|Publication number||US6634596 B2|
|Application number||US 10/077,277|
|Publication date||Oct 21, 2003|
|Filing date||Feb 14, 2002|
|Priority date||Feb 16, 2001|
|Also published as||US20020162914, WO2002066324A2, WO2002066324A3|
|Publication number||077277, 10077277, US 6634596 B2, US 6634596B2, US-B2-6634596, US6634596 B2, US6634596B2|
|Inventors||Jose Albero, Louis J. Bruno, Richard Dussault, Charles E. Lents, Wayne A. Thresher, Michael K. Sahm, Robert G. Thompson|
|Original Assignee||Jose Albero, Louis J. Bruno, Richard Dussault, Charles E. Lents, Wayne A. Thresher, Michael K. Sahm, Robert G. Thompson|
|Export Citation||BiBTeX, EndNote, RefMan|
|Patent Citations (11), Referenced by (36), Classifications (25), Legal Events (3)|
|External Links: USPTO, USPTO Assignment, Espacenet|
This application claims the benefit of U.S. Provisional Patent Application Ser. No. 60/269,597, filed Feb. 16, 2001, entitled Improved Aircraft System Architecture.
The present invention relates to an improved system architecture for an aircraft.
Modern aircraft have very complex systems for delivering electrical power to various aircraft components and for delivering energy to environmental control systems. These systems include shaft and gearbox driven systems that are prone to damage through use. As a result, these systems require a high level of maintenance and repair.
There is a need for an overall aircraft architecture which simplifies the systems onboard an aircraft and eliminates components prone to such damage.
Accordingly, it is an object of the present invention to provide an improved aircraft system architecture.
It is yet a further object of the present invention to provide an aircraft system architecture as above which utilizes engine integrated auxiliary power units.
It is yet a further object of the present invention to provide an aircraft system architecture as above which includes a pneumatically driven electrical power and cooling unit for supplying main channel electric power and cabin cooling air.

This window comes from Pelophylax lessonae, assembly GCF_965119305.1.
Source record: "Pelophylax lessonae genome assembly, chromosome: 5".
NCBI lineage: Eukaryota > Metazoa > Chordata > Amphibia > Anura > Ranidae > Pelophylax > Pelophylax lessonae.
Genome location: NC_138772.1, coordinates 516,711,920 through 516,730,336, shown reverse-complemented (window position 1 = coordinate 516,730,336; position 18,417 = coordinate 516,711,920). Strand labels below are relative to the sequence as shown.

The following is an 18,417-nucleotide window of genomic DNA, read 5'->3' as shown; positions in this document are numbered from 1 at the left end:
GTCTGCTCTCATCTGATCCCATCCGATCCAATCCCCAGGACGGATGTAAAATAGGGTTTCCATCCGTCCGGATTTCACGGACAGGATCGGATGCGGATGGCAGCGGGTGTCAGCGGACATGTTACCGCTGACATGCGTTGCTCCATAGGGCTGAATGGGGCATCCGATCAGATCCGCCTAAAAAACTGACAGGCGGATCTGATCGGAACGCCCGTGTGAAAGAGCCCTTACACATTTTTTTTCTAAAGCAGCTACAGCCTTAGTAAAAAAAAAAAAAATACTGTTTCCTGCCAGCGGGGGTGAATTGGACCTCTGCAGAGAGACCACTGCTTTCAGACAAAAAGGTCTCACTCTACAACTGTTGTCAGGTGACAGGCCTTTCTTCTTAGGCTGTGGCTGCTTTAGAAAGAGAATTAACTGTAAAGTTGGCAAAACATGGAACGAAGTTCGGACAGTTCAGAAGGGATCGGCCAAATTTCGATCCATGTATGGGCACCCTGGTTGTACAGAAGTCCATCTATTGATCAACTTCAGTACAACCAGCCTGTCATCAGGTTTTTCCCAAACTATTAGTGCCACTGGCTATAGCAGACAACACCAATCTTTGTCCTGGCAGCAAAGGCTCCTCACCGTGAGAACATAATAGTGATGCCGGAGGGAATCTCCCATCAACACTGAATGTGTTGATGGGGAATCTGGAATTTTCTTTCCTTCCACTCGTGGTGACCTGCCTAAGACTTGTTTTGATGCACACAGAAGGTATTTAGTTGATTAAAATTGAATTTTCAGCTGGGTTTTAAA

The foregoing objects are attained by the aircraft system of the present invention.
In accordance with the present invention, an integrated aircraft system comprises an aircraft frame, a nacelle cowl mounted to the aircraft frame, a primary gas turbine engine mounted within the nacelle cowl, a secondary power system incorporated within the nacelle cowl and being driven by a flow of air created by or through the engine, an electrical power and cooling unit for supplying electrical power and cabin cooling air, and the electrical power and cooling unit being driven by engine bleed air.
Other details of the aircraft system architecture of the present invention, as well as other objects and advantages attendant thereto are set forth in the following detailed description and the accompanying drawings in which like reference numerals depict like elements.
FIG. 1 is a schematic representation of an aircraft;
FIGS. 2A and 2B are schematic representations of a pneumatic system in accordance with the present invention; and
FIG. 3 is a schematic side view of an aircraft power plant wherein an auxiliary power unit is mounted in a core compartment of a main propulsion engine in accordance with a preferred embodiment of the present invention.
Referring now to the drawings, FIG. 1 is a schematic representation of an aircraft 2 having an airframe or fuselage 4 and a pair of power plants 10 mounted to the fuselage 4. While the power plants 10 have been shown as being mounted to the fuselage 4, they could alternatively be mounted beneath the wings 6 using any suitable means known in the art. Each of the power plants 10 contains a main engine 14. While the aircraft has been shown as having two main engines 14, it may have one or more than two engines if desired.